1200 Northmeadow Pkwy., Suite 180
Roswell, GA 30076
Pump Connector Helps Achieve 25-Percent Increase in Suction Pressure
The Indiana University Cyclotron Facility (IUCF) in Bloomington, Ind., is a state-of-the-art multidisciplinary facility. At peak operation, it requires 4.0 megawatts of power. With this power load, cooling of equipment is critical.
When the facility was built, two 200-hp, 3,700-gpm vertical split-case double-suction chilled-water pumps were installed in an area with inadequate overhead clearance, Bill Starks, IUCF mechanical designer, said.
"When we first started up the pumps," Starks said, "we were going through bearings and wearing out the impellers in three months' time. The pump manufacturers confirmed it was a piping issue. It's very critical, especially on a split-case double-suction pump. It has to be equal flow to each side. Otherwise, if the flow is concentrated to one side, it will result in an uneven thrust load on the impeller. The uneven load would wear out the bearings and also cause the impeller to shift to the side. Eventually, the impeller will start hitting the housing."
A CRV Flex pump connector from The Metraflex Co. increased suction pressure by about 25 percent, from 3.5 to 4.5 lb, and increased output pressure by 10 psi at the same flow rate.
"We've been running six months on our backup pump without bearing failure or any increase in noise," Starks said. "Usually, the bearings would start to get noisier, or you start wearing the impeller, and you get some type of cavitation noise. Right now, it's still the same as Day 1."
The IUCF is so pleased with the performance, it is planning to replace the diffuser on the main pump with the CRV Flex.
The Metraflex Co.
2323 W. Hubbard
Chicago, IL 60612
Tankless Water-Heating Solutions Saving Manufacturer $349,000 Annually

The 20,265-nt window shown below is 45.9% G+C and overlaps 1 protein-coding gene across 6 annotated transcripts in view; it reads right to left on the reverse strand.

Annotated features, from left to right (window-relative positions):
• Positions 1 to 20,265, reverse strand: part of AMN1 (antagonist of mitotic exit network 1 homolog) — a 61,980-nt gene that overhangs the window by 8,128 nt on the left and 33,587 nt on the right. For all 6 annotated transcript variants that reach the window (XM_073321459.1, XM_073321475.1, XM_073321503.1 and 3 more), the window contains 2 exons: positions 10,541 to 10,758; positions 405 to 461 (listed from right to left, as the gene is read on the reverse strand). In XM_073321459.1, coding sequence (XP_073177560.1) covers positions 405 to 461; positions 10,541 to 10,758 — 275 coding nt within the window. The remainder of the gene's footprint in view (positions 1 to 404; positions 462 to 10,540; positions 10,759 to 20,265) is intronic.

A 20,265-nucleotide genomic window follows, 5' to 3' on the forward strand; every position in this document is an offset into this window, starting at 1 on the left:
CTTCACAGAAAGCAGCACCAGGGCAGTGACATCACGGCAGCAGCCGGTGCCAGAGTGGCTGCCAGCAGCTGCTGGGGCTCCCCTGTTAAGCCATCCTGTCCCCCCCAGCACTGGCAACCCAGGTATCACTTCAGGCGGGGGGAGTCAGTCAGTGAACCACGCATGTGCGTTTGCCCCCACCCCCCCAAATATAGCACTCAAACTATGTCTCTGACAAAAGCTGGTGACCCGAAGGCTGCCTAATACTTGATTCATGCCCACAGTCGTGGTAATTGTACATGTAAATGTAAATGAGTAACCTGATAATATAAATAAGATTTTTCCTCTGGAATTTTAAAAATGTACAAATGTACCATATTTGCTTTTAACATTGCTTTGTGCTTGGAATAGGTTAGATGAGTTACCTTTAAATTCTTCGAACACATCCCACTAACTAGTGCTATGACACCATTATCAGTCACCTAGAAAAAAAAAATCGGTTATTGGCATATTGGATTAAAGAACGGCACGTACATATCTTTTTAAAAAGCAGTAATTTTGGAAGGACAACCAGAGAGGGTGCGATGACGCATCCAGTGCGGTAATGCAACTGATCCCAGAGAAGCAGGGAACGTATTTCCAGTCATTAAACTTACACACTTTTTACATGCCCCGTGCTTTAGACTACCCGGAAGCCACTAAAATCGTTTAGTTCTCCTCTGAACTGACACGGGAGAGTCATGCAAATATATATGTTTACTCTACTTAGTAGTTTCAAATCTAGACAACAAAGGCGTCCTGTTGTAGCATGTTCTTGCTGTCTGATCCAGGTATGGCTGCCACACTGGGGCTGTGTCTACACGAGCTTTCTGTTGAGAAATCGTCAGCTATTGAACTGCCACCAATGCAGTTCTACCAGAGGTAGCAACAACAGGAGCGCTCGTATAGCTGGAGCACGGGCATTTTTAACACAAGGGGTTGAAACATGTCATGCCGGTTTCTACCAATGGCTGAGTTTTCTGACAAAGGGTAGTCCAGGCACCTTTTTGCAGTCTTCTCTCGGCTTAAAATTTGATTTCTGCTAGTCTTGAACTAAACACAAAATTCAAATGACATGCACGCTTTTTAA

An environmental-health and safety engineer for one of the world's largest manufacturers of specialty metals and chemicals, Jason Desler was looking for safety-shower and emergency-eyewash solutions for 13 metal-manufacturing facilities spread over 180 acres of desert, where ambient-temperature conditions range from sub-zero to well above tepid-water standards.
Working with Keltech engineers, Desler carefully evaluated the project requirements and challenges. Shower- and eyewash-fixture specifications were paired with a variety of Keltech CLE emergency-eyewash and SN safety-shower heaters. Standard options were added as needed to meet location and environmental particulars.
Keltech provided more than 116 safety-shower and emergency-eyewash heaters, fixtures, and integrated systems. Employees have access to a safety-shower system or emergency-eyewash station every 45 to 55 ft throughout the 13 facilities and surrounding environment.
Keltech's solution complied with Occupational Safety & Health Administration standards and exceeded American National Standards Institute requirements and other industry and company standards. The heaters rapidly heat water safely and provide an unlimited and continuous supply of tepid (80ºF) water.
Some heaters were engineered with freeze-protection packages that allow them to perform in temperatures as low as -23°F. So that the heaters maintain the proper tepid-water range regardless of the ambient temperature, patented internal controls monitor conditions within the units and purge water exceeding tepid-water standards from the supply system.
The heaters are equipped with NEMA 4 enclosures, which keep airborne contaminants from internal components and protect units from corrosion and premature failure.
The heaters are projected to save Desler’s employer more than $349,000 a year in energy costs alone.
729 S. Grove St.
Delton, MI 49046
Rooftop Units Reducing School’s Operating Costs, Environmental Impact
At Eagle Mountain Elementary School in Fort Worth, Texas, older HVAC units were noisy and not very energy-efficient.
AAON provided 60 RQ Series (available from 2 to 6 tons) and six RN Series (available from 6 to 70 tons) geothermal-heat-pump rooftop units to Eagle Mountain Elementary School. Operating as single-zone variable-air-volume (VAV) rooftop units with a high-efficiency variable-capacity compressor and variable-speed fan, the geothermal heat pumps provide significant energy savings.
Single-zone VAV systems provide significant energy savings and are quieter and provide better humidity control than traditional constant-volume units. The Eagle Mountain Elementary School units include air-side economizers so cool outside air can be used when practical. This provides even greater energy savings. All of the units include a factory-installed 115-V convenience outlet for easy maintenance.